The Traditional Japanese Tea House is a very popular element with both children and adults alike. Although if you want a cup of tea you will have to go to one of the many cafes on-site.
Within an unassuming Victorian Glasshouse is possibly the best part of the Botanic Garden.
At first, you just see the plants but then you realize that interspersed with the vines and climbers are hundreds of colorful and majestic butterflies.
Some fly together chasing each other, whilst some bask in the sun, slowly revealing iridescent wings, others you can watch as they feed on fruit and some might even land on you.
As amazing for adults, as for kids, this is one part of the Gardens not to miss.
At the Botanic Garden, there are many excellent events for children and families in the holidays. Other things for the little ones include an excellent children’s adventure play area. A dipping pond where children can use magnifying glasses microscopes to examine their nets and see which plants and creatures they have found. Furthermore, the kids can also try their hand at zorbing which for three pounds was good value for money and incredibly fun and tiring by all accounts.
Double Walled Garden
When the estate was running this Garden was its main food supply garden. It two walls to provide different sheltered microclimates to enable the team of twelve gardeners to provide food for up to 30 people and extend the growing season. Today it explains how flowering plants have evolved and is a lovely place to sit and relax. Make sure you check out the fabulous walled Bee Garden, where you can see the bees toing and froing and flying off above everyone’s heads above the wall of the garden.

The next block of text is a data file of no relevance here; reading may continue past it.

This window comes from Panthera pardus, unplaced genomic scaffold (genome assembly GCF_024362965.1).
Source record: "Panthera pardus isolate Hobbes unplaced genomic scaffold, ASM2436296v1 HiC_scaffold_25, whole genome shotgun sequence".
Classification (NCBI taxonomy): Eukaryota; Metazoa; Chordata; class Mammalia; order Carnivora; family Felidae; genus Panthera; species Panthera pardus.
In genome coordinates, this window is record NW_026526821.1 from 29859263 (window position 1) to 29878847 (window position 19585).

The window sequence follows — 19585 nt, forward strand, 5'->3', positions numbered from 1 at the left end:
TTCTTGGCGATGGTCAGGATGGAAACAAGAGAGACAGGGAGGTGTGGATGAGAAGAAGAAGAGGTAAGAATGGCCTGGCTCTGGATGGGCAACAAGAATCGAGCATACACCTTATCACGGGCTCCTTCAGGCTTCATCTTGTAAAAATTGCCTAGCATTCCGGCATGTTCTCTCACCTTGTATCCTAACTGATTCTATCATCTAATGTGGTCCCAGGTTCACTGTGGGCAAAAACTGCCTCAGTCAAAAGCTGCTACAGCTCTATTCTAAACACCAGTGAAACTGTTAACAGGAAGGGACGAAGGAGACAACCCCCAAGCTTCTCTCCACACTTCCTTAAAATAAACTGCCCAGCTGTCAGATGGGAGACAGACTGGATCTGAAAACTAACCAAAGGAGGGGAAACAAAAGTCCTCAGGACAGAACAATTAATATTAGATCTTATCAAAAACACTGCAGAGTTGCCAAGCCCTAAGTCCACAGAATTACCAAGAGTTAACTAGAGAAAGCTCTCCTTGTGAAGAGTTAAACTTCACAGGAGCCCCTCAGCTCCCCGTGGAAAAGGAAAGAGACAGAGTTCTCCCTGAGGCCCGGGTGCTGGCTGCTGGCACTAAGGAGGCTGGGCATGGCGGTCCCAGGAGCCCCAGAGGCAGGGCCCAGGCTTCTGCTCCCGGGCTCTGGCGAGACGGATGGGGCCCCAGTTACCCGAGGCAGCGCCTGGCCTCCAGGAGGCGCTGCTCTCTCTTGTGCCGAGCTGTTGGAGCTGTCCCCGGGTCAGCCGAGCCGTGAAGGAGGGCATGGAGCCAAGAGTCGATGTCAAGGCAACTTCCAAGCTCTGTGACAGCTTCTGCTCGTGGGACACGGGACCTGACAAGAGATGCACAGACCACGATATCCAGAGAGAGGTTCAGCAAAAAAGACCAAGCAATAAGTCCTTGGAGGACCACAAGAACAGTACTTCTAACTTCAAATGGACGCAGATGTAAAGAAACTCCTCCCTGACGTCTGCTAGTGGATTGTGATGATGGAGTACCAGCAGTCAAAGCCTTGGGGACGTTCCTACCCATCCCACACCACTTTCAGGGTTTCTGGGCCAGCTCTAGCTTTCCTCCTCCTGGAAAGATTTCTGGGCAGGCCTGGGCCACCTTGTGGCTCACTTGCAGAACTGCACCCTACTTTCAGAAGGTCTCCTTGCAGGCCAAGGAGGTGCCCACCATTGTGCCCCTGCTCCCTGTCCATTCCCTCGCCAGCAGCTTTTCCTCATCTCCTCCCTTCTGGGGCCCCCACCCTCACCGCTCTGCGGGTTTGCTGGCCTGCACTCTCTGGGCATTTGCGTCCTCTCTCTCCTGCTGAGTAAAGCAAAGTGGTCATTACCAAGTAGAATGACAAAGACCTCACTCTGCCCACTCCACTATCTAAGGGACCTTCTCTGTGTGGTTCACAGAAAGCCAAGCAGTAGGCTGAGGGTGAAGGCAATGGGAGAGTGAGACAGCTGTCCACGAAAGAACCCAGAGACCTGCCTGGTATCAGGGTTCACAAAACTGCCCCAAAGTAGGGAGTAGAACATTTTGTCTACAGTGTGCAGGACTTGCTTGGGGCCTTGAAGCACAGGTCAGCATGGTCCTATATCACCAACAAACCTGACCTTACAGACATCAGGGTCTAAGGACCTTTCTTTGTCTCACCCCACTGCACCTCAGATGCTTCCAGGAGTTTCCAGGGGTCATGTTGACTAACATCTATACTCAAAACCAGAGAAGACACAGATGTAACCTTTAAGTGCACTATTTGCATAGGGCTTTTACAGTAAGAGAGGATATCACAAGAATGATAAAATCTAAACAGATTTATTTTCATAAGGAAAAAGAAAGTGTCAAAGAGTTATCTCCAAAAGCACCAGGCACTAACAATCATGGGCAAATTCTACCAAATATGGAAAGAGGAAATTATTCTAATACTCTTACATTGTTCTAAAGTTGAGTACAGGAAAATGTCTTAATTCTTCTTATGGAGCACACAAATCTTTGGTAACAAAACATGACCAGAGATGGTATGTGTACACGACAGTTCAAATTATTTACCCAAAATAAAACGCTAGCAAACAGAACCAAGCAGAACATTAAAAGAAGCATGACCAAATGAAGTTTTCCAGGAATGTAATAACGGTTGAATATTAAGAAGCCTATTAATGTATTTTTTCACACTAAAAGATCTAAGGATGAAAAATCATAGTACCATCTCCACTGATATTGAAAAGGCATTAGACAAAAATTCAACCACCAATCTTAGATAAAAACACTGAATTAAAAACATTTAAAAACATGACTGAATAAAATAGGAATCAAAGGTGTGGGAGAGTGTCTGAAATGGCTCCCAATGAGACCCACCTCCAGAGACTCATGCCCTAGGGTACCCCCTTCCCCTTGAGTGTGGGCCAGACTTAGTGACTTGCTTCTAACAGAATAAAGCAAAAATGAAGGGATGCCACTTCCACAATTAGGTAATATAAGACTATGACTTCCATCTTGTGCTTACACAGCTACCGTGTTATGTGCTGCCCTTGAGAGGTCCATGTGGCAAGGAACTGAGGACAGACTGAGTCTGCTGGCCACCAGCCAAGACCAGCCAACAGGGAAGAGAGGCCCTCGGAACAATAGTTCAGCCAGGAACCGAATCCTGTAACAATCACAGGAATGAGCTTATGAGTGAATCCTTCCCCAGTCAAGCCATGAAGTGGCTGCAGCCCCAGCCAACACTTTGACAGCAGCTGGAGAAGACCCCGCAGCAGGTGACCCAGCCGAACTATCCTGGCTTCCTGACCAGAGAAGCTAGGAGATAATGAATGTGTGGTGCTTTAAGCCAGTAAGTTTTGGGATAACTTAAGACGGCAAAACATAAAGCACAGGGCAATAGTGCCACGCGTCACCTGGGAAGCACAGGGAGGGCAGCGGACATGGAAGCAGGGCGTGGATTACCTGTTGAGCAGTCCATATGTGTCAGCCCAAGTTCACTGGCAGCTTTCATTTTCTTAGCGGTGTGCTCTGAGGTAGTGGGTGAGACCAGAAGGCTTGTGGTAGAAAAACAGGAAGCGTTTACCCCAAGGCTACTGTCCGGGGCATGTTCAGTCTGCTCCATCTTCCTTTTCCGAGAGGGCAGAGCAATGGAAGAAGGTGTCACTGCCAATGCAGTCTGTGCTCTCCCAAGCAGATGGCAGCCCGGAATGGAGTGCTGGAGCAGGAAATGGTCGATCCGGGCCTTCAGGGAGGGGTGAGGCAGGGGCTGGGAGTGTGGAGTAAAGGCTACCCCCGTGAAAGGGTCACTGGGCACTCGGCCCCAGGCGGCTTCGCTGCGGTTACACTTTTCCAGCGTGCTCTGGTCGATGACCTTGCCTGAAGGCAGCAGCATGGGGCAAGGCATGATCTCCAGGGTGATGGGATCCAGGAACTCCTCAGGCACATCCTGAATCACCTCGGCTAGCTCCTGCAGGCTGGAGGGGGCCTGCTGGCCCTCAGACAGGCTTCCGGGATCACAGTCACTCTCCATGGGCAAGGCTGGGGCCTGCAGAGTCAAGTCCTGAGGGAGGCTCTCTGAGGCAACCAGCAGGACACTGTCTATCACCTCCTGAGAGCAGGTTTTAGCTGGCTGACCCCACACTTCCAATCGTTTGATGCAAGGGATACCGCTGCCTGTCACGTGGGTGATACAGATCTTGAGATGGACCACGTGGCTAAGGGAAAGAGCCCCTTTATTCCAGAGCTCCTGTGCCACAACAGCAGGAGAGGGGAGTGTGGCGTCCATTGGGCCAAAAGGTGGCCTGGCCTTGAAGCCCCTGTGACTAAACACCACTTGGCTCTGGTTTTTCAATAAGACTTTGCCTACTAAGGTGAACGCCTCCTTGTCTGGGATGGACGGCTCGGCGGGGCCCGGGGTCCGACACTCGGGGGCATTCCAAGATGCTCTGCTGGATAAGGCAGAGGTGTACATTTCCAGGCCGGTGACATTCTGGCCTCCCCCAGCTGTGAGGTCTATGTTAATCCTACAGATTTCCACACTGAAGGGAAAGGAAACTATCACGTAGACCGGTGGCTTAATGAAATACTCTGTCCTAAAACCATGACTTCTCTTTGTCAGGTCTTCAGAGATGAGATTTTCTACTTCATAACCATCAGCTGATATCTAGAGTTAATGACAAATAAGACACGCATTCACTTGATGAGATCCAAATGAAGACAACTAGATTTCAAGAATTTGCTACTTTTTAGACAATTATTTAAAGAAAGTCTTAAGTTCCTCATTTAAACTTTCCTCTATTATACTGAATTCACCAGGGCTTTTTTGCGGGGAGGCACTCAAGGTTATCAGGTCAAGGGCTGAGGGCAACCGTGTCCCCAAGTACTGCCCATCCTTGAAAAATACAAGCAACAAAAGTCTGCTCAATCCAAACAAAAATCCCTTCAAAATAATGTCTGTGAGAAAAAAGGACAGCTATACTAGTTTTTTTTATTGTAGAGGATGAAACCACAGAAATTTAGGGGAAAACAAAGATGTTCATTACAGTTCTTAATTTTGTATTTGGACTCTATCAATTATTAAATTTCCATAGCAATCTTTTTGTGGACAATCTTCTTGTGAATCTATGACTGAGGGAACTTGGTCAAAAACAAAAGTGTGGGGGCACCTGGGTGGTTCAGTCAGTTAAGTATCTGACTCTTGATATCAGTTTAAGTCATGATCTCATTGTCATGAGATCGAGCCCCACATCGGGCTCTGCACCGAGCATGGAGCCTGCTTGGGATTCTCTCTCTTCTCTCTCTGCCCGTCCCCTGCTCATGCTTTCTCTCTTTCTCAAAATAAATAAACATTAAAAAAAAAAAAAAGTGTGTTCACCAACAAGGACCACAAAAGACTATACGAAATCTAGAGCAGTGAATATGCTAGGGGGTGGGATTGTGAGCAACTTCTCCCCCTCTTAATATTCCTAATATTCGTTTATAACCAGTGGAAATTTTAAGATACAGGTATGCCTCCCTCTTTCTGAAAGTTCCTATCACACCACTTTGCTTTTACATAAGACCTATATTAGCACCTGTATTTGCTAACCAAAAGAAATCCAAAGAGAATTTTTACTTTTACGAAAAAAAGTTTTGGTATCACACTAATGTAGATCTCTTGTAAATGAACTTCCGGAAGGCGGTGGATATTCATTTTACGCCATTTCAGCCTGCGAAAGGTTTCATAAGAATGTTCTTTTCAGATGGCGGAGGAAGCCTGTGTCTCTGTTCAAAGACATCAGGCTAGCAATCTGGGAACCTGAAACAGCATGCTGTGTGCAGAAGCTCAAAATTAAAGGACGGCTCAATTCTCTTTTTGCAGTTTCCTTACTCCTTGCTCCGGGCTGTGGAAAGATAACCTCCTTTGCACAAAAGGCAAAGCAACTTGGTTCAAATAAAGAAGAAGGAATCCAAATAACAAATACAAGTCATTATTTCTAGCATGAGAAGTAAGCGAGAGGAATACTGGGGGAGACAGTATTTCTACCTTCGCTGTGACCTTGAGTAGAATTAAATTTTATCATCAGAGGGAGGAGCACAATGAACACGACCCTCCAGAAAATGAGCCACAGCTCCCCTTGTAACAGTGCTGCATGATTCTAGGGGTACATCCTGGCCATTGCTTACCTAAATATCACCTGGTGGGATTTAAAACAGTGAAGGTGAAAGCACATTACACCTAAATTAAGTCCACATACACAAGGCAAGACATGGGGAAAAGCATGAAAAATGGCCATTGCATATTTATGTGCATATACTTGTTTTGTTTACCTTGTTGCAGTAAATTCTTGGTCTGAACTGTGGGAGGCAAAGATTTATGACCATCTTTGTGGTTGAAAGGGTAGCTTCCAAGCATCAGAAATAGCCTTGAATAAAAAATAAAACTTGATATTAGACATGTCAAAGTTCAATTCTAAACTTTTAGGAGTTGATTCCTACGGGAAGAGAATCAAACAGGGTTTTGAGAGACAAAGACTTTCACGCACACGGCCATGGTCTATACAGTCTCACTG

Wild Meadow Nature Reserve and a beautiful wooded valley.
Take a walk in a wild meadow nature reserve called Waun Las. Part of Waun Las is a beautiful wooded valley’ called Pont Felin Gât. It is just ten minutes’ walk from the Garden’s Stable Block. A one hour round walk will take you through the wood and across beautiful farmland with stunning views of the Great Glasshouse.
In springtime, you can see woodland flowers like bluebells, lesser celandines, wood anemones and golden saxifrage.
“The tree canopy of oak and ash, and the non-native beech and hornbeam suggests an interesting past.
We know that 200 years ago, Pont Felin Gât looked very different. It then formed a vital part of the Middleton Hall Regency Park. It was less wooded and was dominated by water. There were large lakes, streams, cascades, a bathhouse, plunge pool and bridges. You can see remnants of these today including a thundering waterfall which is still flowing sublimely 200 years after it was first made.”
Food and Drink
There are three cafes on site. The one at the entrance is also a small garden center. In the Great Glasshouse, there is a small snack bar, serving Mediterranean style snacks and there is a self-service restaurant within the Stable Block.
National Botanic Garden of Wales
There are limited public transport options. It is, however, possible to visit for a couple of hours, if you don’t mind long bus journeys.
The Trawscymru T1S runs direct from Swansea Bus Station to the Garden, Monday to Saturday at 12.00, taking about 40 minutes. The bus back leaves at 16.19.